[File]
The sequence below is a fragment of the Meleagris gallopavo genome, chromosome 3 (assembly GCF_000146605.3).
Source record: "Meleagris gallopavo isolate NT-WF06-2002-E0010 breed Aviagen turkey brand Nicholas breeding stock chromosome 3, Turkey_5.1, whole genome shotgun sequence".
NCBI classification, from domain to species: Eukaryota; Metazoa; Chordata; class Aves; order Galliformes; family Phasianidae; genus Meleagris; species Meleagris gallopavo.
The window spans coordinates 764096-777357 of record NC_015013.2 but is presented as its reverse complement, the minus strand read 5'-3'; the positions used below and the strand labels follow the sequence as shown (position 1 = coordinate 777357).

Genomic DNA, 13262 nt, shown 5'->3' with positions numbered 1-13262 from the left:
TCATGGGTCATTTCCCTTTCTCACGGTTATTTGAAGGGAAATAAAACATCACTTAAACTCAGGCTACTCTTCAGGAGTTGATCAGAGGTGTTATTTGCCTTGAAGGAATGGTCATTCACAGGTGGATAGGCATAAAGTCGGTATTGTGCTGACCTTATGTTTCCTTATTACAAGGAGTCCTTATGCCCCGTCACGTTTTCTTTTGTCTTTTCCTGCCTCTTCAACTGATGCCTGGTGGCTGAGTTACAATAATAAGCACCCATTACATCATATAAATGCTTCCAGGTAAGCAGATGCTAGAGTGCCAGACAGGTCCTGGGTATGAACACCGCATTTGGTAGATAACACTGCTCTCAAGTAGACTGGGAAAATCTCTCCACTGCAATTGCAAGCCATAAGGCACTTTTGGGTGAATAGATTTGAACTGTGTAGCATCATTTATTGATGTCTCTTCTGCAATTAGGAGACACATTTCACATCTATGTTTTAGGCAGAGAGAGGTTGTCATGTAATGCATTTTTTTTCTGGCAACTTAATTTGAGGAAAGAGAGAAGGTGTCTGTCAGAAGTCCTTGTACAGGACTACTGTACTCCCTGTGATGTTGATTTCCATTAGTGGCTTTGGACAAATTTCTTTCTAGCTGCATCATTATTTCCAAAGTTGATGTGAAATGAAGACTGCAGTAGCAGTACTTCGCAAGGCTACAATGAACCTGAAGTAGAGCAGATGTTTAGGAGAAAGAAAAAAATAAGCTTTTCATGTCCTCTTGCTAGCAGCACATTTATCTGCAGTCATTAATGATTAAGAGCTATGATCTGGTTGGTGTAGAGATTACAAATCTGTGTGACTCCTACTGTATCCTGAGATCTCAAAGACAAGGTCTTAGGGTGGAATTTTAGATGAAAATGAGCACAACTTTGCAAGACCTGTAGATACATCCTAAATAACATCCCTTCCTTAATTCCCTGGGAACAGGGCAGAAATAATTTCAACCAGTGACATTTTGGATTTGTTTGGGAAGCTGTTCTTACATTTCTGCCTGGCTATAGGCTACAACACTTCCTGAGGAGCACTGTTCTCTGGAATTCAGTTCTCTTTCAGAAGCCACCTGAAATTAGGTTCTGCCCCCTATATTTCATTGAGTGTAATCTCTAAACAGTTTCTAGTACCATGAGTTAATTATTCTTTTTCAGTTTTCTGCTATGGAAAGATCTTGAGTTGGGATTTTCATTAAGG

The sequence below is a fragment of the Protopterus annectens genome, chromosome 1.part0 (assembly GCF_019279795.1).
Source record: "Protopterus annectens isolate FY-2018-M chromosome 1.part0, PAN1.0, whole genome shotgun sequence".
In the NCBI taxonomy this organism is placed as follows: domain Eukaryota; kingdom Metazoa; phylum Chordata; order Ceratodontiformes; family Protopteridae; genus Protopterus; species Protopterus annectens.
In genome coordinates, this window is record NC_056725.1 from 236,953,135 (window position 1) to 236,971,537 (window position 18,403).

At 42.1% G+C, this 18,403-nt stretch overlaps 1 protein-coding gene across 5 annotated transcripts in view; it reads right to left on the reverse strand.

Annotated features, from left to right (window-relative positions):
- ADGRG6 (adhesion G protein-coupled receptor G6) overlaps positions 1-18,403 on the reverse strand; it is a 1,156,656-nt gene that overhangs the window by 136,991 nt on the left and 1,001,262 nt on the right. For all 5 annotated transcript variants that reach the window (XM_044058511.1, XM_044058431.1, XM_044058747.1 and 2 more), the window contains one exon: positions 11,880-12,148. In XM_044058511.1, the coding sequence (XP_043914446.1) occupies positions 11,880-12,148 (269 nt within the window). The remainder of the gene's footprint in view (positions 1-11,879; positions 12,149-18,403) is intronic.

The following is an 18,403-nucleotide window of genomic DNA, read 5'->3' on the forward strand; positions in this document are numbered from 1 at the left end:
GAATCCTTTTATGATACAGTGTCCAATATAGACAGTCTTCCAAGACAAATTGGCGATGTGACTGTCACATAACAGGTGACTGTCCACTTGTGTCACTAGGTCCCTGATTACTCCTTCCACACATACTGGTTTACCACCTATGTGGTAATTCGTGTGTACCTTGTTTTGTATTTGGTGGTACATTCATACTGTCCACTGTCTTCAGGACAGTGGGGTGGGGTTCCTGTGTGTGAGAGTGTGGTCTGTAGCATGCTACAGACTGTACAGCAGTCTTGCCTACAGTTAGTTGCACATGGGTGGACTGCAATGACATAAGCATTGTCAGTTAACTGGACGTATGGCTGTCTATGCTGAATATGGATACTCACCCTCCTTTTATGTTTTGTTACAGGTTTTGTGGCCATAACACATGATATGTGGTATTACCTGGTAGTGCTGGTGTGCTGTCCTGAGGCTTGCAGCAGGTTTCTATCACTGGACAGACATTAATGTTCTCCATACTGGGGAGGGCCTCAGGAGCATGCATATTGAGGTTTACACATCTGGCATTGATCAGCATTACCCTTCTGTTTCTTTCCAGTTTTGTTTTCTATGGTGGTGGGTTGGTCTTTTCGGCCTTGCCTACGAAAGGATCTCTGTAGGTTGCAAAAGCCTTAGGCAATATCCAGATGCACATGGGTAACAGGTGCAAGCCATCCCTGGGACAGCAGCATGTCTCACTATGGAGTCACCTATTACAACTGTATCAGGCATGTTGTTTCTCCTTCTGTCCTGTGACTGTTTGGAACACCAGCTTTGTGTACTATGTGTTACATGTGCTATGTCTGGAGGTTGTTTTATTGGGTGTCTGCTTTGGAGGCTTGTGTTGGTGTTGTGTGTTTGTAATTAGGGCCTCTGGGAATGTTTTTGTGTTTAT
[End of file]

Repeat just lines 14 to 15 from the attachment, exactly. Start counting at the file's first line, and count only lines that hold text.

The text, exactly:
The following is an 18,403-nucleotide window of genomic DNA, read 5'->3' on the forward strand; positions in this document are numbered from 1 at the left end:
GAATCCTTTTATGATACAGTGTCCAATATAGACAGTCTTCCAAGACAAATTGGCGATGTGACTGTCACATAACAGGTGACTGTCCACTTGTGTCACTAGGTCCCTGATTACTCCTTCCACACATACTGGTTTACCACCTATGTGGTAATTCGTGTGTACCTTGTTTTGTATTTGGTGGTACATTCATACTGTCCACTGTCTTCAGGACAGTGGGGTGGGGTTCCTGTGTGTGAGAGTGTGGTCTGTAGCATGCTACAGACTGTACAGCAGTCTTGCCTACAGTTAGTTGCACATGGGTGGACTGCAATGACATAAGCATTGTCAGTTAACTGGACGTATGGCTGTCTATGCTGAATATGGATACTCACCCTCCTTTTATGTTTTGTTACAGGTTTTGTGGCCATAACACATGATATGTGGTATTACCTGGTAGTGCTGGTGTGCTGTCCTGAGGCTTGCAGCAGGTTTCTATCACTGGACAGACATTAATGTTCTCCATACTGGGGAGGGCCTCAGGAGCATGCATATTGAGGTTTACACATCTGGCATTGATCAGCATTACCCTTCTGTTTCTTTCCAGTTTTGTTTTCTATGGTGGTGGGTTGGTCTTTTCGGCCTTGCCTACGAAAGGATCTCTGTAGGTTGCAAAAGCCTTAGGCAATATCCAGATGCACATGGGTAACAGGTGCAAGCCATCCCTGGGACAGCAGCATGTCTCACTATGGAGTCACCTATTACAACTGTATCAGGCATGTTGTTTCTCCTTCTGTCCTGTGACTGTTTGGAACACCAGCTTTGTGTACTATGTGTTACATGTGCTATGTCTGGAGGTTGTTTTATTGGGTGTCTGCTTTGGAGGCTTGTGTTGGTGTTGTGTGTTTGTAATTAGGGCCTCTGGGAATGTTTTTGTGTTTAT